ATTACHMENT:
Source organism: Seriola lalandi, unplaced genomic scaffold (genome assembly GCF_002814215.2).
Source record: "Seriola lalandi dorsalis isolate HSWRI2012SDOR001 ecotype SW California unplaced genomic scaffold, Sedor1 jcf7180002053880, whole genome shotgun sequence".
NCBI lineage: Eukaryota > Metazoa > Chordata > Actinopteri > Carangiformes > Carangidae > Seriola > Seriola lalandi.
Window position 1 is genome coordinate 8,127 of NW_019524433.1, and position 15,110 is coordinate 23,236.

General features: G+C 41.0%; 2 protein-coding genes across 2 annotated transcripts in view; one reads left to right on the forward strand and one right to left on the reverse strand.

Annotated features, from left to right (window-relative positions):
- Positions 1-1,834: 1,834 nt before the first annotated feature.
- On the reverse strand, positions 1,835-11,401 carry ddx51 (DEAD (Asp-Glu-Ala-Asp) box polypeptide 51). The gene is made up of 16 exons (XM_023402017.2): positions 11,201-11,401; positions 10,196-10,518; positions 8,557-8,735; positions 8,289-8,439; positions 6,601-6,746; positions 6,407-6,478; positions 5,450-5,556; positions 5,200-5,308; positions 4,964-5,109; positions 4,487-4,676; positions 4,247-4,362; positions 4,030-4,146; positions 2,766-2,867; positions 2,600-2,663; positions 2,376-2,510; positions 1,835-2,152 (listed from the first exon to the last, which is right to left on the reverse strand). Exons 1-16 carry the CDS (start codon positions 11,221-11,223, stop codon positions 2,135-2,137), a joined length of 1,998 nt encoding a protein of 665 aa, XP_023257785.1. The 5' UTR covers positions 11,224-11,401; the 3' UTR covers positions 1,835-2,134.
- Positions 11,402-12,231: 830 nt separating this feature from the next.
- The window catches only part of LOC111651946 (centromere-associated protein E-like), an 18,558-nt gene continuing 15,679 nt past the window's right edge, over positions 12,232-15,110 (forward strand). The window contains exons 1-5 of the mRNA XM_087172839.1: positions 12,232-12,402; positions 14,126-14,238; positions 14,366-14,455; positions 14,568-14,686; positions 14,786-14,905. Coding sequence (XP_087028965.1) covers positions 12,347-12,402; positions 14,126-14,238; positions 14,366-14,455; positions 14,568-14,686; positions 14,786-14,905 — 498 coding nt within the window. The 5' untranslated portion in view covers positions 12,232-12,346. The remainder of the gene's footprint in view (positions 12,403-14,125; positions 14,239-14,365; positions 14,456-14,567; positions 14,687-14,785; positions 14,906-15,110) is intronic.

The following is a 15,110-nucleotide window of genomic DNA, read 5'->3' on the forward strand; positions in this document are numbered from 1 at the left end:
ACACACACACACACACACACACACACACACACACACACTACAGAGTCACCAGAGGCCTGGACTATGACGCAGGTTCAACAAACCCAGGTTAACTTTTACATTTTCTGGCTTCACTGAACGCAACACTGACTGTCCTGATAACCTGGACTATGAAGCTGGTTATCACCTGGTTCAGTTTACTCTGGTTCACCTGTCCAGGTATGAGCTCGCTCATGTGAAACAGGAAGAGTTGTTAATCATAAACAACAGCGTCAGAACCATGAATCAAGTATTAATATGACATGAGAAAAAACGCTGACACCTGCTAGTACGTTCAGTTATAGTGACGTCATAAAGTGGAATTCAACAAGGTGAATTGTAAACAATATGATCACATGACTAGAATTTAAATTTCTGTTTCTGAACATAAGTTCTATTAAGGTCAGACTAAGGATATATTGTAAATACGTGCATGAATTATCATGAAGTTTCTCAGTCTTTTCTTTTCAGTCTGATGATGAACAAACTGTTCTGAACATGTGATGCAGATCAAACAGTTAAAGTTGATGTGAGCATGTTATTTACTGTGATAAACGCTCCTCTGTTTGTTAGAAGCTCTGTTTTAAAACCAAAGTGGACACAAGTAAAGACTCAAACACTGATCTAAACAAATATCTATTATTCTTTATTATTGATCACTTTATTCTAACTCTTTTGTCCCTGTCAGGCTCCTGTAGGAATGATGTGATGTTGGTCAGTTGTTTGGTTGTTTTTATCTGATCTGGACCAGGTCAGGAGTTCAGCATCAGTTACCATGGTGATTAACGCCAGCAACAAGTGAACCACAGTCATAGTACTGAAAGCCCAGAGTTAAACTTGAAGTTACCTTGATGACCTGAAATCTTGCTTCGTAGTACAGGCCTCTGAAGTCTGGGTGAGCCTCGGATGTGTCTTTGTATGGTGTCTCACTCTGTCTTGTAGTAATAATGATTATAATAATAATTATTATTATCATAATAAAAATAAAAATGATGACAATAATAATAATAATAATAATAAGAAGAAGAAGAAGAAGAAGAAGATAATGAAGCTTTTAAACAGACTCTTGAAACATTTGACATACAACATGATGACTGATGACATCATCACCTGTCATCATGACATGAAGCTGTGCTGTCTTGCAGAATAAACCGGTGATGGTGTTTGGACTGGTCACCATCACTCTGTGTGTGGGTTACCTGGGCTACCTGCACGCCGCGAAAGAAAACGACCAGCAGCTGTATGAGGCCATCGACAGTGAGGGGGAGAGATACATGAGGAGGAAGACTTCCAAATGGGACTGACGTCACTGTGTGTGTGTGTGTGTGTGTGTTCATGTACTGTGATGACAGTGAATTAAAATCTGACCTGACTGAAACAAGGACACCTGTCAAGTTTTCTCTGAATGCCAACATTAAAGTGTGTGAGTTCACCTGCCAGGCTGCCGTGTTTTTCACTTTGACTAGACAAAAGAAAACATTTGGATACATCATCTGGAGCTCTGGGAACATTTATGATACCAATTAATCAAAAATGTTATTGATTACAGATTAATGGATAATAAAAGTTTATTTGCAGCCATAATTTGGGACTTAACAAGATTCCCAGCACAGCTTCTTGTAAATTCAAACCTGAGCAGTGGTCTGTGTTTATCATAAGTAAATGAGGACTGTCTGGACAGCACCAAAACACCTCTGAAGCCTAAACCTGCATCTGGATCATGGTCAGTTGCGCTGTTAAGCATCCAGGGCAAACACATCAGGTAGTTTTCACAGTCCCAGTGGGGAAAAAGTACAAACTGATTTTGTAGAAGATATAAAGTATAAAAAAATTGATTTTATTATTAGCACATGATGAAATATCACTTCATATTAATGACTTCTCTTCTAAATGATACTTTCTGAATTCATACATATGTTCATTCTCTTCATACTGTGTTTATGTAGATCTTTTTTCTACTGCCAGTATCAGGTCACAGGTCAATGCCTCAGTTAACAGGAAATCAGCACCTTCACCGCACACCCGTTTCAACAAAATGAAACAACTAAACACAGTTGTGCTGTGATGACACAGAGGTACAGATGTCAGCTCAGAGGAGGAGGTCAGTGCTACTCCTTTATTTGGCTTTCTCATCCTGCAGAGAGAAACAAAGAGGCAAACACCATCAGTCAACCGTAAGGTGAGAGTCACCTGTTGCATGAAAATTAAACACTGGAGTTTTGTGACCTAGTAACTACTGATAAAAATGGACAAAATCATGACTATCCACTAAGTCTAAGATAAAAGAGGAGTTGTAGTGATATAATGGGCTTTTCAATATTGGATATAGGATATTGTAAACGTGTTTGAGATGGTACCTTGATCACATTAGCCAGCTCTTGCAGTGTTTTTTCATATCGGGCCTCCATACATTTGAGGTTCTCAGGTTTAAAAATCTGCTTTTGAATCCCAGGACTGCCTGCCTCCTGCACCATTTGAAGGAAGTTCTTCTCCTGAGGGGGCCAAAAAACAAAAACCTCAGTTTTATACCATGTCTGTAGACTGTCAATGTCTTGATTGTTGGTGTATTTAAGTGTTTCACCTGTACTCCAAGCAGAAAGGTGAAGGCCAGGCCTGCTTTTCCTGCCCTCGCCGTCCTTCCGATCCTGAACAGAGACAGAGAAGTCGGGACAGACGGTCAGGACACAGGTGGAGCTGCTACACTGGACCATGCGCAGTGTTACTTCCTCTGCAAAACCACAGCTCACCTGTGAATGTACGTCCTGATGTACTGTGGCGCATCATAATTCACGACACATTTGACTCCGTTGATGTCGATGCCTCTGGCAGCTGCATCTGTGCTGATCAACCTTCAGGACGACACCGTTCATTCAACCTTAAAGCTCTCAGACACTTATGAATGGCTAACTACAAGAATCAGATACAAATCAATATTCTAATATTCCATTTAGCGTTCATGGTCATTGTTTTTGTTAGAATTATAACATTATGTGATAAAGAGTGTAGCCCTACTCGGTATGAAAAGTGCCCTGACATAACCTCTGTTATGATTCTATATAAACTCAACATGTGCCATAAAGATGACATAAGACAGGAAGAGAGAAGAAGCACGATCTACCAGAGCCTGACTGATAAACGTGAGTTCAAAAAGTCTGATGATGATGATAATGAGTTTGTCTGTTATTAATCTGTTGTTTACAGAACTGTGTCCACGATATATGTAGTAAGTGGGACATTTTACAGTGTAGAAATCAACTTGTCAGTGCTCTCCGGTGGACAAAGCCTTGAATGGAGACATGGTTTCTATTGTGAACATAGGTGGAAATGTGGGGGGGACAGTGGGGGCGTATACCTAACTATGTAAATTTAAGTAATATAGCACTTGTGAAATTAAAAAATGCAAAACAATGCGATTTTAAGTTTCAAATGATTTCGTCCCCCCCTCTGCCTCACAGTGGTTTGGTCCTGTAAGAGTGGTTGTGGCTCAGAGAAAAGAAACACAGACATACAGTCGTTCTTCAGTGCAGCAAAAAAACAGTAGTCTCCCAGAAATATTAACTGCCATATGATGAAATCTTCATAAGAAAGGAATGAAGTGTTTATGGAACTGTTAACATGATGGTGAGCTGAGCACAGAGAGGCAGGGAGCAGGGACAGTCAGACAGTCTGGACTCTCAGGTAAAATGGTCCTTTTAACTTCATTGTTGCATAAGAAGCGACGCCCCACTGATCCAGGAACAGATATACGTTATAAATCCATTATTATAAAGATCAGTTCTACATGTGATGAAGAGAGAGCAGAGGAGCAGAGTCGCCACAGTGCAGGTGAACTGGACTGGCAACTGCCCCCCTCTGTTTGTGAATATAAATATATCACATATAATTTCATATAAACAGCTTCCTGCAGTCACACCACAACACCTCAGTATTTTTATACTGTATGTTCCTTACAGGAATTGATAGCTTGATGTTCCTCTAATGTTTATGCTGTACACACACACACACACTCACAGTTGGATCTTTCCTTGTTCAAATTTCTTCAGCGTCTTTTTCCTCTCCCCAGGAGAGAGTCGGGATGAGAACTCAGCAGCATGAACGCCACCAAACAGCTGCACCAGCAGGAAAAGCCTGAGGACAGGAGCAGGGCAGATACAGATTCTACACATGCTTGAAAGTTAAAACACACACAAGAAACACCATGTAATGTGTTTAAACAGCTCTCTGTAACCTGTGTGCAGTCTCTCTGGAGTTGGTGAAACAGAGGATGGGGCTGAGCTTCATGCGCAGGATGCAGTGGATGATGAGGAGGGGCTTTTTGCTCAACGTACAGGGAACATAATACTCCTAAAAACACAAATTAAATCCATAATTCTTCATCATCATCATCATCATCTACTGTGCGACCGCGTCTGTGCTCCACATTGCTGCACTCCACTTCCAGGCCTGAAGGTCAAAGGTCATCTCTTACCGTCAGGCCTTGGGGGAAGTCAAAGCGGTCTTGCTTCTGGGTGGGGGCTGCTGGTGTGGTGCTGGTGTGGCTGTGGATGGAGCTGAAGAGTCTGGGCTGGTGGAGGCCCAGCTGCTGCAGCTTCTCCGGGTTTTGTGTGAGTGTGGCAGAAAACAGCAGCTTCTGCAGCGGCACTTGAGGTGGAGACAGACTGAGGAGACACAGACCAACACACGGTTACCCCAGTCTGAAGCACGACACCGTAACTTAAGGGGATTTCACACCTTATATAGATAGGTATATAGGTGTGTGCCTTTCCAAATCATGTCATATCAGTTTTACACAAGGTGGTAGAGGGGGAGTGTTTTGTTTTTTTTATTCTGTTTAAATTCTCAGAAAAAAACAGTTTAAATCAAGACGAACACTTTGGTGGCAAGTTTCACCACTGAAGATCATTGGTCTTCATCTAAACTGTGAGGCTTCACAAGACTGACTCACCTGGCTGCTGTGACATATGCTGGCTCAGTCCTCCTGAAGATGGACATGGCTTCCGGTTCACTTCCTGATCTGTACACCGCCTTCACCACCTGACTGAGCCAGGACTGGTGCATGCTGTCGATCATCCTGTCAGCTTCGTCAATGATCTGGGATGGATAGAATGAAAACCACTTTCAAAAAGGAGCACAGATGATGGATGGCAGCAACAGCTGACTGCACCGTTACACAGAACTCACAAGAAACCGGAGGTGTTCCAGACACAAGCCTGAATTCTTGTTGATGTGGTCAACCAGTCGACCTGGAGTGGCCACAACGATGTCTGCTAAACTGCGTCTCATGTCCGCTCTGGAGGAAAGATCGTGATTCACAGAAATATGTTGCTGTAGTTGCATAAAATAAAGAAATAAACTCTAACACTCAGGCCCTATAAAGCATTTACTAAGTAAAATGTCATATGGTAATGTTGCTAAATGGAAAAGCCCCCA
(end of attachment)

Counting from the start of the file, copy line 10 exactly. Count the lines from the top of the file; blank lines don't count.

- The window catches only part of LOC111651946 (centromere-associated protein E-like), an 18,558-nt gene continuing 15,679 nt past the window's right edge, over positions 12,232-15,110 (forward strand). The window contains exons 1-5 of the mRNA XM_087172839.1: positions 12,232-12,402; positions 14,126-14,238; positions 14,366-14,455; positions 14,568-14,686; positions 14,786-14,905. Coding sequence (XP_087028965.1) covers positions 12,347-12,402; positions 14,126-14,238; positions 14,366-14,455; positions 14,568-14,686; positions 14,786-14,905 — 498 coding nt within the window. The 5' untranslated portion in view covers positions 12,232-12,346. The remainder of the gene's footprint in view (positions 12,403-14,125; positions 14,239-14,365; positions 14,456-14,567; positions 14,687-14,785; positions 14,906-15,110) is intronic.